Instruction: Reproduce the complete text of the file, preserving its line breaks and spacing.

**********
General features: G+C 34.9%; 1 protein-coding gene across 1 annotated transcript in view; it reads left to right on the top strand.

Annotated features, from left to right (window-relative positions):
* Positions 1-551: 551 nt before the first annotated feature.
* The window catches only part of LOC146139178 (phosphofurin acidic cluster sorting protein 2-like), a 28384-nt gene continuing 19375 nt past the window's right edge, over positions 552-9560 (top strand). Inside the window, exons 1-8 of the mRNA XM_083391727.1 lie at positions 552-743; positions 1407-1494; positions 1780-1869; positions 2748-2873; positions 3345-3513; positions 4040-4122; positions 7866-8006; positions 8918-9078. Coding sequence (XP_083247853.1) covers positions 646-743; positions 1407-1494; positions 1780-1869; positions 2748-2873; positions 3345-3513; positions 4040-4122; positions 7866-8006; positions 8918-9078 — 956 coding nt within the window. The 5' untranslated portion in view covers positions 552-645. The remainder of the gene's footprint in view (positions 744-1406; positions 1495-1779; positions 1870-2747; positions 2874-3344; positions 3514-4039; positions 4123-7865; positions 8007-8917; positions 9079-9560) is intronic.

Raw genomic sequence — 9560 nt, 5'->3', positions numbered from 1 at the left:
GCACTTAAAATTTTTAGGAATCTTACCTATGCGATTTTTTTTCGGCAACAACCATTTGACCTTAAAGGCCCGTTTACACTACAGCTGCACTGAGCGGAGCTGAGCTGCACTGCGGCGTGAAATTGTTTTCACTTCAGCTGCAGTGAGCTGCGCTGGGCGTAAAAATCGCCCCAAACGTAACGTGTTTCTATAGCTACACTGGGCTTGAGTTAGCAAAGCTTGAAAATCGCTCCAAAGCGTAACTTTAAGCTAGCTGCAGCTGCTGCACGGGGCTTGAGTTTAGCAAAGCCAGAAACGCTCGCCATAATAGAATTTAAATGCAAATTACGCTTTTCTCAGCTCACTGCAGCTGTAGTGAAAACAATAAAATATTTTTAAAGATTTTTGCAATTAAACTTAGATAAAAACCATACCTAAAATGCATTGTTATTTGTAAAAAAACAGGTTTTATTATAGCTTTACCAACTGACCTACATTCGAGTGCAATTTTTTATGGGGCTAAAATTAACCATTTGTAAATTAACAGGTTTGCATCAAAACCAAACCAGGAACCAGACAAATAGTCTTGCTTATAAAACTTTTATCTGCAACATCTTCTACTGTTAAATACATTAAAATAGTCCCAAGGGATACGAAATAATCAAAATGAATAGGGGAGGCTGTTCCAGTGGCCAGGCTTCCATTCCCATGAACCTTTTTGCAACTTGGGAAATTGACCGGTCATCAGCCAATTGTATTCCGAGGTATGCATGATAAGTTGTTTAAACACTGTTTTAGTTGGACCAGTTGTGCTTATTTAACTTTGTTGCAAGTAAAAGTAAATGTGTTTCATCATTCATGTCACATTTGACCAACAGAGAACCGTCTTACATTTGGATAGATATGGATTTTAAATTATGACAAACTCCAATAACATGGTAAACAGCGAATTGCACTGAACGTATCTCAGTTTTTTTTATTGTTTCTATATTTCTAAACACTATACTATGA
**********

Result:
General features: G+C 34.9%; 1 protein-coding gene across 1 annotated transcript in view; it reads left to right on the top strand.

Annotated features, from left to right (window-relative positions):
* Positions 1-551: 551 nt before the first annotated feature.
* The window catches only part of LOC146139178 (phosphofurin acidic cluster sorting protein 2-like), a 28384-nt gene continuing 19375 nt past the window's right edge, over positions 552-9560 (top strand). Inside the window, exons 1-8 of the mRNA XM_083391727.1 lie at positions 552-743; positions 1407-1494; positions 1780-1869; positions 2748-2873; positions 3345-3513; positions 4040-4122; positions 7866-8006; positions 8918-9078. Coding sequence (XP_083247853.1) covers positions 646-743; positions 1407-1494; positions 1780-1869; positions 2748-2873; positions 3345-3513; positions 4040-4122; positions 7866-8006; positions 8918-9078 — 956 coding nt within the window. The 5' untranslated portion in view covers positions 552-645. The remainder of the gene's footprint in view (positions 744-1406; positions 1495-1779; positions 1870-2747; positions 2874-3344; positions 3514-4039; positions 4123-7865; positions 8007-8917; positions 9079-9560) is intronic.

Raw genomic sequence — 9560 nt, 5'->3', positions numbered from 1 at the left:
GCACTTAAAATTTTTAGGAATCTTACCTATGCGATTTTTTTTCGGCAACAACCATTTGACCTTAAAGGCCCGTTTACACTACAGCTGCACTGAGCGGAGCTGAGCTGCACTGCGGCGTGAAATTGTTTTCACTTCAGCTGCAGTGAGCTGCGCTGGGCGTAAAAATCGCCCCAAACGTAACGTGTTTCTATAGCTACACTGGGCTTGAGTTAGCAAAGCTTGAAAATCGCTCCAAAGCGTAACTTTAAGCTAGCTGCAGCTGCTGCACGGGGCTTGAGTTTAGCAAAGCCAGAAACGCTCGCCATAATAGAATTTAAATGCAAATTACGCTTTTCTCAGCTCACTGCAGCTGTAGTGAAAACAATAAAATATTTTTAAAGATTTTTGCAATTAAACTTAGATAAAAACCATACCTAAAATGCATTGTTATTTGTAAAAAAACAGGTTTTATTATAGCTTTACCAACTGACCTACATTCGAGTGCAATTTTTTATGGGGCTAAAATTAACCATTTGTAAATTAACAGGTTTGCATCAAAACCAAACCAGGAACCAGACAAATAGTCTTGCTTATAAAACTTTTATCTGCAACATCTTCTACTGTTAAATACATTAAAATAGTCCCAAGGGATACGAAATAATCAAAATGAATAGGGGAGGCTGTTCCAGTGGCCAGGCTTCCATTCCCATGAACCTTTTTGCAACTTGGGAAATTGACCGGTCATCAGCCAATTGTATTCCGAGGTATGCATGATAAGTTGTTTAAACACTGTTTTAGTTGGACCAGTTGTGCTTATTTAACTTTGTTGCAAGTAAAAGTAAATGTGTTTCATCATTCATGTCACATTTGACCAACAGAGAACCGTCTTACATTTGGATAGATATGGATTTTAAATTATGACAAACTCCAATAACATGGTAAACAGCGAATTGCACTGAACGTATCTCAGTTTTTTTTATTGTTTCTATATTTCTAAACACTATACTATGA